It’s an open secret that the most direct route to a family scandal or a broken friendship (after the A Game of Thrones board game, of course) are exactly the co-operative games. Seemingy suitable for beginners and less confident people due to the shared responsibility, these special representatives of the hobby enjoy a great deal of popularity. Here's the titles we think you should definitely play.
Unlike most kids, when I was young I dreamed of becoming a bomb disposal unit member. When the time came for conscription and the military draft committee, they asked me if I had any preference, so without thinking I replied “Yes, bomb disposal.” As it turned out, almost five diopters of myopia and a slight tic in the right hand from exhaustion proved to be an insurmountable obstacle to my dream career (or even basic military service). What can you do, the Bulgarian army lost a great talent, but the world got ShadowDance.
18 years later, I finally truly got the chance to experience the adrenaline rush induced by the inexorably ticking timer from the comfort of my living room table. Fuse is a dice puzzle game that lasts exactly 10 minutes, whether you play it solo or with another 4 friends. You are onboard a spaceship attacked by enemies that have planted a huge amount of explosive devices. Your goal is to disarm the bombs (in the form of cards) by using the colored dice to complete the corresponding color/value combinations. It does not sound particularly complicated, is it? Now add to this the ticking timer, the fact that you can take exactly one die of the available pool in one turn, the varying complexity of the bombs and the penalties when there are unused dice left and you have guaranteed high adrenaline levels and heart attacks. For full immersion, I recommend using the official Renegade Games app, where the board computer acts as the timer and adds sarcastic commentary along with some background sounds. Fuse is a strong dose of entertainment distilled in just 10 minutes. The first run through you will probably fail, as well as the second, and even the third, but I guarantee that you will be coming back again and again...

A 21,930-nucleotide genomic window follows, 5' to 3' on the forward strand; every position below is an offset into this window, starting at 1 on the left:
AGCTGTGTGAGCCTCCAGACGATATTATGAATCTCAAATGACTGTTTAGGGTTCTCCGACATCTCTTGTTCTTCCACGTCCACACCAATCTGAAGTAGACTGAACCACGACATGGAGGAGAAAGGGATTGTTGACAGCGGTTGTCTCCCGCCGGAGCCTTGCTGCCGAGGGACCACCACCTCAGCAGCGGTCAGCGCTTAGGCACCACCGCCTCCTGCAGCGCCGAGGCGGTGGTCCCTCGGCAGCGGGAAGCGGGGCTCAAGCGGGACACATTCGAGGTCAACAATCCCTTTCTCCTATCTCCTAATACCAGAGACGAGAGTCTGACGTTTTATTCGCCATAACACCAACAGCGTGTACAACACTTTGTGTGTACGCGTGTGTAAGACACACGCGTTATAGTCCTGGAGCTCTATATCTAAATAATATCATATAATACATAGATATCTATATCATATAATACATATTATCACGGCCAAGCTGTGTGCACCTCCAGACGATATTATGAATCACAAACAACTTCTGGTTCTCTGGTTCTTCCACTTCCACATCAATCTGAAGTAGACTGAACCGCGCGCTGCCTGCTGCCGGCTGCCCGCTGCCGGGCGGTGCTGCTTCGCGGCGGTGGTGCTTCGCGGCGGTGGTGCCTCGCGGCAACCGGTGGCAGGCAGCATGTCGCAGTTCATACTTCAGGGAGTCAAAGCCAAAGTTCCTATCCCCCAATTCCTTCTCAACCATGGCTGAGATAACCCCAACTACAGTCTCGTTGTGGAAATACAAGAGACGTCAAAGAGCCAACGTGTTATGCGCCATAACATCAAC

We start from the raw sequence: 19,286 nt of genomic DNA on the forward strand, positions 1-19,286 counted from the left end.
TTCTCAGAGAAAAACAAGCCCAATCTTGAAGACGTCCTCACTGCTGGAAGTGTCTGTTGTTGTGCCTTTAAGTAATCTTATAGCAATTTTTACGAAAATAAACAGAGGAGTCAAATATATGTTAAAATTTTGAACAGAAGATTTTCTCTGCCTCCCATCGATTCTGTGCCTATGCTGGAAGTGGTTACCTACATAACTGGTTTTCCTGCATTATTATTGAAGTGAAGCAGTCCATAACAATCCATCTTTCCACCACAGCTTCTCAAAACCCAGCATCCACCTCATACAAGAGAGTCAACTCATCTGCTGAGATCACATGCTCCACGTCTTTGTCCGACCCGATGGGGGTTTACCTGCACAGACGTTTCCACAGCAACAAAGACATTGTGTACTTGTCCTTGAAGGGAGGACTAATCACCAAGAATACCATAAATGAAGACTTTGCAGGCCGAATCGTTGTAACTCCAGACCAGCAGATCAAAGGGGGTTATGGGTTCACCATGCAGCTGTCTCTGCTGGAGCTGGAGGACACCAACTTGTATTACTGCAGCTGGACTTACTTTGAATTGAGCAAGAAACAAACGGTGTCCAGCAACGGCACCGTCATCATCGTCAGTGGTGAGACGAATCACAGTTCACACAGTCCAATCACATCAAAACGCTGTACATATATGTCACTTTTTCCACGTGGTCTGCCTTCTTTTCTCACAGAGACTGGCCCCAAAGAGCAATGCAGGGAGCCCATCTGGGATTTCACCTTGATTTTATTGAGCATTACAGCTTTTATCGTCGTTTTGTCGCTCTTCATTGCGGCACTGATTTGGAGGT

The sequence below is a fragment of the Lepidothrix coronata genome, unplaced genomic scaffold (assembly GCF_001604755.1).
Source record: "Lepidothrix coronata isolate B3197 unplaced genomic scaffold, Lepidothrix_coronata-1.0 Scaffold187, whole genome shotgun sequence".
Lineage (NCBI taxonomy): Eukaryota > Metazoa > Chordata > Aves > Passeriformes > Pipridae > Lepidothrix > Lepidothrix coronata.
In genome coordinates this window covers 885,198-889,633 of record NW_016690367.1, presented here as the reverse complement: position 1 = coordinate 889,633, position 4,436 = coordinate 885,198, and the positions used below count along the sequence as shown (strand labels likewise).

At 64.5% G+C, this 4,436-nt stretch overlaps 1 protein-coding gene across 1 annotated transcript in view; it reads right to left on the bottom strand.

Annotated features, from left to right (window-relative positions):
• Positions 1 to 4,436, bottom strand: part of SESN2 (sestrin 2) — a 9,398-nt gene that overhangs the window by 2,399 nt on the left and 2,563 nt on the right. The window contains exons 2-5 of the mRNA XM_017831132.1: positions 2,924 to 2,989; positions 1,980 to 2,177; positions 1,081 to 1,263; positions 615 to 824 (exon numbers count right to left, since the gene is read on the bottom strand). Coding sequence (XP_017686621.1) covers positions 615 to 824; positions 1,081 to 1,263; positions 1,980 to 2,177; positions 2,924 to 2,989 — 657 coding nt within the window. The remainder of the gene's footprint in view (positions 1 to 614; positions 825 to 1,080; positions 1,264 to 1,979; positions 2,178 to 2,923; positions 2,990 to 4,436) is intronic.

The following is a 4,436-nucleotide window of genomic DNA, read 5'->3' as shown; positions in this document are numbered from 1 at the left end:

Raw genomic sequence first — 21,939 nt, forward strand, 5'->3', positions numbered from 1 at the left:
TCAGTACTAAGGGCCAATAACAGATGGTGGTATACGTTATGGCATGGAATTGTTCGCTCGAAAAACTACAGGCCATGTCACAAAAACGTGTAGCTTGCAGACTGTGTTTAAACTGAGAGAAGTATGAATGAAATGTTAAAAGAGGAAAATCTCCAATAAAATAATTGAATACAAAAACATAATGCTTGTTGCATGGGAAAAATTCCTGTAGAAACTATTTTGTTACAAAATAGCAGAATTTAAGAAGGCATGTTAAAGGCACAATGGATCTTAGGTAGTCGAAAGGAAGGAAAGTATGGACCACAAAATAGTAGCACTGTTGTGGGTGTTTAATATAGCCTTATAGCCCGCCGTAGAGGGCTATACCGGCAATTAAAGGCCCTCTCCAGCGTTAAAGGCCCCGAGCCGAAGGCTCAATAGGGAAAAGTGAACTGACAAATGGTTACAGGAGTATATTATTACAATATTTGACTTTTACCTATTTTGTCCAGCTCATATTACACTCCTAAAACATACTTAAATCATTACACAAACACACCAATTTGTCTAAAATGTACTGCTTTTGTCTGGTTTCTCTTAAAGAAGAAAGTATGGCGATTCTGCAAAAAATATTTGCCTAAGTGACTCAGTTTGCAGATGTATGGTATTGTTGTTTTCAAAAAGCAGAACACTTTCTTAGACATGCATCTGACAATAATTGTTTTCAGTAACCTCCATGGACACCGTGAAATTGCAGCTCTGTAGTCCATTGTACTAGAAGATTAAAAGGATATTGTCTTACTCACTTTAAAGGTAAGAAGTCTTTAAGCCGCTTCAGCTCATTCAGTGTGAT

Hanabi is a co-operative game in which players work together in order to produce the most beautiful fireworks display. The fireworks themselves are represented by cards in five colours and five different values that need to be played in an increasing order. The curious thing here is that you hold your cards with the back to yourself and the face towards the others, i.e. you can’t see what you are playing. To avoid mistakes, the other players point out all cards in your hand of either one color or one value. However, the number of hints is limited, and they need to be meticulously considered and interpreted.
The rules of Hanabi are simple, it plays fast and it requires mutual understanding and reasoning with your partners. The process of refining your tactics between multiple replays is one of the most enjoyable and satisfying experiences I've ever received from a game. And even more remarkable is that even after so much time, Hanabi continues to put me in interesting situations and makes me figure them out.